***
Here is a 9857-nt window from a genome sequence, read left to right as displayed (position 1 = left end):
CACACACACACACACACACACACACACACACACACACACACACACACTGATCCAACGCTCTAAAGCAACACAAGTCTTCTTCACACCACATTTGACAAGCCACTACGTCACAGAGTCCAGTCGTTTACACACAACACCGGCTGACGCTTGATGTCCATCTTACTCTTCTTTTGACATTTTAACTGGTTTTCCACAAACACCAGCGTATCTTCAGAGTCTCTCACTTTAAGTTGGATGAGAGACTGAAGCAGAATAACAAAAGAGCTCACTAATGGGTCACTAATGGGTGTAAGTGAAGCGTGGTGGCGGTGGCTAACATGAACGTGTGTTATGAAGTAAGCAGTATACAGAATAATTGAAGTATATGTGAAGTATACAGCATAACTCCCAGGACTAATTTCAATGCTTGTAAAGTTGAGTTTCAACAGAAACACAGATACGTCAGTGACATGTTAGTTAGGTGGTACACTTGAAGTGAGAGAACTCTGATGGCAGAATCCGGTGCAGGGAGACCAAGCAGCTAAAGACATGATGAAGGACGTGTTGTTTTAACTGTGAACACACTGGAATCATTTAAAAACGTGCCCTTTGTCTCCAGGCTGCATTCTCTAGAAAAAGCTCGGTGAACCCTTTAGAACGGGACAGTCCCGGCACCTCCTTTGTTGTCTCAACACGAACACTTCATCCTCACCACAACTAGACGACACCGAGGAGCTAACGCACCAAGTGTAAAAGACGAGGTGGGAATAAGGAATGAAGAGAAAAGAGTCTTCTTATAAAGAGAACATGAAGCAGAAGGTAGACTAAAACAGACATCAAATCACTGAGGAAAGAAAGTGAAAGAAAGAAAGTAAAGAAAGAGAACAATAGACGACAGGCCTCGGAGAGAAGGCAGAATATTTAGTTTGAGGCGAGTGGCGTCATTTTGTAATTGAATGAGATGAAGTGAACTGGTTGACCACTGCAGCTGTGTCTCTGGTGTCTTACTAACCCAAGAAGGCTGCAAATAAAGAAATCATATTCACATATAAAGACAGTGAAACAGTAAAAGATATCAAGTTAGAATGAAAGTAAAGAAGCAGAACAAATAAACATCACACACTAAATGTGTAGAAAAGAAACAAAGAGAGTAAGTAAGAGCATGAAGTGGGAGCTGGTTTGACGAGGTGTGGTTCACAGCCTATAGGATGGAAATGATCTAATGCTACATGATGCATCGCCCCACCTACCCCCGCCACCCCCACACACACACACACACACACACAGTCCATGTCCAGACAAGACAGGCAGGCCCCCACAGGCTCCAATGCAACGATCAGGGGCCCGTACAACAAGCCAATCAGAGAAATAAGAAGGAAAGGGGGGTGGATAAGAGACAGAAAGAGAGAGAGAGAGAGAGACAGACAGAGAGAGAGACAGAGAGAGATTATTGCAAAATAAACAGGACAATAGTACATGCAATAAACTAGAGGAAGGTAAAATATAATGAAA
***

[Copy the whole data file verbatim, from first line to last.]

Here is a 9857-nt window from a genome sequence, read left to right as displayed (position 1 = left end):
CACACACACACACACACACACACACACACACACACACACACACACACTGATCCAACGCTCTAAAGCAACACAAGTCTTCTTCACACCACATTTGACAAGCCACTACGTCACAGAGTCCAGTCGTTTACACACAACACCGGCTGACGCTTGATGTCCATCTTACTCTTCTTTTGACATTTTAACTGGTTTTCCACAAACACCAGCGTATCTTCAGAGTCTCTCACTTTAAGTTGGATGAGAGACTGAAGCAGAATAACAAAAGAGCTCACTAATGGGTCACTAATGGGTGTAAGTGAAGCGTGGTGGCGGTGGCTAACATGAACGTGTGTTATGAAGTAAGCAGTATACAGAATAATTGAAGTATATGTGAAGTATACAGCATAACTCCCAGGACTAATTTCAATGCTTGTAAAGTTGAGTTTCAACAGAAACACAGATACGTCAGTGACATGTTAGTTAGGTGGTACACTTGAAGTGAGAGAACTCTGATGGCAGAATCCGGTGCAGGGAGACCAAGCAGCTAAAGACATGATGAAGGACGTGTTGTTTTAACTGTGAACACACTGGAATCATTTAAAAACGTGCCCTTTGTCTCCAGGCTGCATTCTCTAGAAAAAGCTCGGTGAACCCTTTAGAACGGGACAGTCCCGGCACCTCCTTTGTTGTCTCAACACGAACACTTCATCCTCACCACAACTAGACGACACCGAGGAGCTAACGCACCAAGTGTAAAAGACGAGGTGGGAATAAGGAATGAAGAGAAAAGAGTCTTCTTATAAAGAGAACATGAAGCAGAAGGTAGACTAAAACAGACATCAAATCACTGAGGAAAGAAAGTGAAAGAAAGAAAGTAAAGAAAGAGAACAATAGACGACAGGCCTCGGAGAGAAGGCAGAATATTTAGTTTGAGGCGAGTGGCGTCATTTTGTAATTGAATGAGATGAAGTGAACTGGTTGACCACTGCAGCTGTGTCTCTGGTGTCTTACTAACCCAAGAAGGCTGCAAATAAAGAAATCATATTCACATATAAAGACAGTGAAACAGTAAAAGATATCAAGTTAGAATGAAAGTAAAGAAGCAGAACAAATAAACATCACACACTAAATGTGTAGAAAAGAAACAAAGAGAGTAAGTAAGAGCATGAAGTGGGAGCTGGTTTGACGAGGTGTGGTTCACAGCCTATAGGATGGAAATGATCTAATGCTACATGATGCATCGCCCCACCTACCCCCGCCACCCCCACACACACACACACACACACACAGTCCATGTCCAGACAAGACAGGCAGGCCCCCACAGGCTCCAATGCAACGATCAGGGGCCCGTACAACAAGCCAATCAGAGAAATAAGAAGGAAAGGGGGGTGGATAAGAGACAGAAAGAGAGAGAGAGAGAGAGACAGACAGAGAGAGAGACAGAGAGAGATTATTGCAAAATAAACAGGACAATAGTACATGCAATAAACTAGAGGAAGGTAAAATATAATGAAA